That Perfect Picture!

We. Love. Our. Phones.

I'm sure not one person is surprised or shocked by that statement.

And moms?

We. Are. Obsessed.

We are obsessed with scrolling through social media outlets (just we can have that small glimmer of adult interaction), we live in the Amazon app (and spend much less physically shopping, hallelujah), and WE TAKE PHOTOS.

Our kids in the bath - check
Our kids at the park - check
Our kids and other kids - check
Our kids at a pumpkin patch - check
Our kids physically sitting in a pumpkin - check
Our kids generally breathing and existing - check

Always on the search for that Perfect Picture.

You get it.

According to a 2016 report by Common Sense Media, "On any given day, parents of American tweens and teens average more than nine hours with screen media each day. Eighty-two percent of that time (almost eight hours) is devoted to personal screen media activities such as watching TV, social networking, and video gaming, with the rest used for work."

And I'm guilty. Do I have thousands of pictures of my kids doing absolutely nothing of significance that I'll probably never look at? You bet I do.

But lately I've been feeling it's gone too far and there's no better example than my recent visit to Toontown at the happiest place on earth.

I witnessed a mom forcing her 5 year old to pose over and over and over again to get that perfect shot. Meanwhile, the poor kid was desperately trying to convince her to go meet Mickey Mouse... whose house was within arms reach.

But what better place to take pictures than at Disneyland? My thoughts exactly. Take that picture of your kid eating that turkey leg, gazing at the parade with wonder, or meeting her favorite princess (albeit for the 10th time...)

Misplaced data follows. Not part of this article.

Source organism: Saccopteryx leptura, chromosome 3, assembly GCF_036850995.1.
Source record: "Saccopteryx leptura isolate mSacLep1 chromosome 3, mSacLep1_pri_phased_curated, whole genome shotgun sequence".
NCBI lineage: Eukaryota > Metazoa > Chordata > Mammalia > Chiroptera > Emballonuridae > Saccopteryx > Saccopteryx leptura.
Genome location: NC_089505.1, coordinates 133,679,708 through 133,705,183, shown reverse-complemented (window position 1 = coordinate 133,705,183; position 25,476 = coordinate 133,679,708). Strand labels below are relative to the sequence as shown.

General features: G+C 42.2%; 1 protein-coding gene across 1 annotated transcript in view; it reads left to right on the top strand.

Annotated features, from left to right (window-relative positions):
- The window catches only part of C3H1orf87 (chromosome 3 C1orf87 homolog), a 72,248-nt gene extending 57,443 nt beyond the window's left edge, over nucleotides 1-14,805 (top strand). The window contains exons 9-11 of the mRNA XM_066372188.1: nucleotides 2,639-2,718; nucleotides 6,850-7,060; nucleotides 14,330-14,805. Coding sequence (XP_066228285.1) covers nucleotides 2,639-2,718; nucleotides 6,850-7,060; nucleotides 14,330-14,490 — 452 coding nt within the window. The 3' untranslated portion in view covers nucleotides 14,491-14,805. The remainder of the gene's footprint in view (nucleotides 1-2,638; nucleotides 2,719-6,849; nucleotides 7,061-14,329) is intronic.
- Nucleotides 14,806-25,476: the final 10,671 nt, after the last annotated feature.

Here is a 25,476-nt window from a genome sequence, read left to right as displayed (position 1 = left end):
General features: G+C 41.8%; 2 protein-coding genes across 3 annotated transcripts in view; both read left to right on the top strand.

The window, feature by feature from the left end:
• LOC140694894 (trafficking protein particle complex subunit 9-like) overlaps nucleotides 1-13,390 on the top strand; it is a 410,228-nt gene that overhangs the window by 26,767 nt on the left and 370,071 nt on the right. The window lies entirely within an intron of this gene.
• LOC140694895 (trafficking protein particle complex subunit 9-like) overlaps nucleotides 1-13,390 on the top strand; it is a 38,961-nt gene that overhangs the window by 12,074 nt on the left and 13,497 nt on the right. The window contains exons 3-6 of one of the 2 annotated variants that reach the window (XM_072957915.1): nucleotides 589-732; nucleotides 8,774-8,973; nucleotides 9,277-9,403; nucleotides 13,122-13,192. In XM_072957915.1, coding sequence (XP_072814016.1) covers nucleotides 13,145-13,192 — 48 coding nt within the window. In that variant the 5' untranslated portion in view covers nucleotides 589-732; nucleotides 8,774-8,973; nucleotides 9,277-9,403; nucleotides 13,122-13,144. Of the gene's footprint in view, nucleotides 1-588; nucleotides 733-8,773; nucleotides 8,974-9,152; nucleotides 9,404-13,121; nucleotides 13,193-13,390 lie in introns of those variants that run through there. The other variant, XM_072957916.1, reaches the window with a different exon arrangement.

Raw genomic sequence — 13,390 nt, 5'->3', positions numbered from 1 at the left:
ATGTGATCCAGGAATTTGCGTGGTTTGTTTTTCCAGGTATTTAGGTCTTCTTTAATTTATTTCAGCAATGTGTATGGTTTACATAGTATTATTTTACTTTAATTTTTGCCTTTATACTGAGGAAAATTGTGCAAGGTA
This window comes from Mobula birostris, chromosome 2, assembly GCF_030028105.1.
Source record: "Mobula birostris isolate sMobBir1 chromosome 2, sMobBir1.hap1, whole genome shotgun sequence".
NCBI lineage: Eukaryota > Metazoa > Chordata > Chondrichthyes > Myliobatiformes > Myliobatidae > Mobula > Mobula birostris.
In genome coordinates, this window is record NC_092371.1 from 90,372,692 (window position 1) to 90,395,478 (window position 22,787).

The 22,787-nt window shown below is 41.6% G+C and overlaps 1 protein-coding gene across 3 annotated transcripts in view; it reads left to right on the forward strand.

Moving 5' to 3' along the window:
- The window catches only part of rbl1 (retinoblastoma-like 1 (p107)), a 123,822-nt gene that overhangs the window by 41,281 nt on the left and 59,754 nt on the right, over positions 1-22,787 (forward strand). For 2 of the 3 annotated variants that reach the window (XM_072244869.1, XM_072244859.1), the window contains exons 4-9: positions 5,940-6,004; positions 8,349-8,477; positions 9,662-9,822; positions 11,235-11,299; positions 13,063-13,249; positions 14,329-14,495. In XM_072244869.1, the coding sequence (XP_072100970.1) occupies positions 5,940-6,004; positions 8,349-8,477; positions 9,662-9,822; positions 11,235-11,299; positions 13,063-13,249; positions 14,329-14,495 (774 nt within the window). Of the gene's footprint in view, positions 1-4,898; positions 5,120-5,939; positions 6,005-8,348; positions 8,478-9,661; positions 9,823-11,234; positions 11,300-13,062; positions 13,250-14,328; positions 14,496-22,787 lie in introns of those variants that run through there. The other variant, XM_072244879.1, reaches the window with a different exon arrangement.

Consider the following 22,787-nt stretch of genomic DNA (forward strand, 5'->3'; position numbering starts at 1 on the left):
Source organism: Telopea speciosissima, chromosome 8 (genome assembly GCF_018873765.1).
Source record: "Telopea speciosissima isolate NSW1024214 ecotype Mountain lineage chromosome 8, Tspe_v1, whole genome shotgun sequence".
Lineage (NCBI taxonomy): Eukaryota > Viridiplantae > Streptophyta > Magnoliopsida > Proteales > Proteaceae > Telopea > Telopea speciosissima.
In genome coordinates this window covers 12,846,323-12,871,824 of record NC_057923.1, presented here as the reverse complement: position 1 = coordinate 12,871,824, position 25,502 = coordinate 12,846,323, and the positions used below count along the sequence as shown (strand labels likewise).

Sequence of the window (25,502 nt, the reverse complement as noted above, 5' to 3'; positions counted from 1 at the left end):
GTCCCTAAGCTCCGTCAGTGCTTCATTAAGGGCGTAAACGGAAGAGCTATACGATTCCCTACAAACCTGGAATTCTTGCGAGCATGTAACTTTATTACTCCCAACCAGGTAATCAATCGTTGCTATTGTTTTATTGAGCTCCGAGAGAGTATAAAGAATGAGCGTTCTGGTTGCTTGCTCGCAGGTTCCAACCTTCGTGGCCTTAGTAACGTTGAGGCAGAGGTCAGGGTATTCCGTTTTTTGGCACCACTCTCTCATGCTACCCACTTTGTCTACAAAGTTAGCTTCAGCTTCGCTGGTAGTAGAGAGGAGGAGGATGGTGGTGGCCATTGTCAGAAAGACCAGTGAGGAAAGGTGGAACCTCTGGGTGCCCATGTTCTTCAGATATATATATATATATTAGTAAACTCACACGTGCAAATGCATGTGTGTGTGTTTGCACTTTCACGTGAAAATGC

Born and raised in Southern California, I can count my Disneyland visits on a least dozen other peoples fingers. These trips began as a child, before my job as paparazzi began. Do my parents have pictures of these trips, probably, but I bet only a handful. Do I remember how excited I was to get that funky Daisy Duck Hat? Yup. Do I remember the moment we realized my parents tricked us into thinking we were visiting my dad's office, but were in fact spending the day at Disneyland? Like it was yesterday. Do I remember my first visit to Toontown shortly after it opened when I was 10? I do and it was amazing!

But if we're constantly interrupting our children's moments to take a picture, then how good is the quality of memories were actually creating? Let's be honest, Disneyland is not cheap, so these moments haven't come cheap and now we're ruining the memory for the sake of a cute picture.

It's sad.

I've read that taking too many pictures of kids can cause early development self awareness, which sounds great but can actually lead to anxiety in children. How do we combat this? Do we stop taking pictures all together?

Don't be ridiculous. We use moderation. Moderation is always the answer.

It's simple really, when you feel the urge to snap a picture ask yourself, 1- will this picture interrupt this memory and 2- do I really need this photo? Chances are if the answer to the first question is yes, then the answer to the second is no.

If we're always on the hunt for the perfect picture are we actually robbing our kids of experiencing the perfect childhood?

 Check out my Instagram!
I realize how hard it is to abstain from taking 10,000 pictures of your adorable kids doing adorable things, but for their sake give it a try. Because while my kids love looking at all those pictures I have of them on my phone, they also really love smiling, laughing, dancing and, in general, just being kids.

I'm also fully aware that this philosophy on pictures is detrimental to hosting a Disney themed Instagram page. I get it. I need the pictures. But I need happy, well rounded, emotionally stable kids who grow to become happy, well rounded, emotionally stable adults and I don't think I'm going to achieve that goal by getting to 10,000 followers. This is the hard truth of being a mom. You set goals for yourself and quickly realize that those goals come second to your kid's scraped elbow. Such is life.

See you at Disney!


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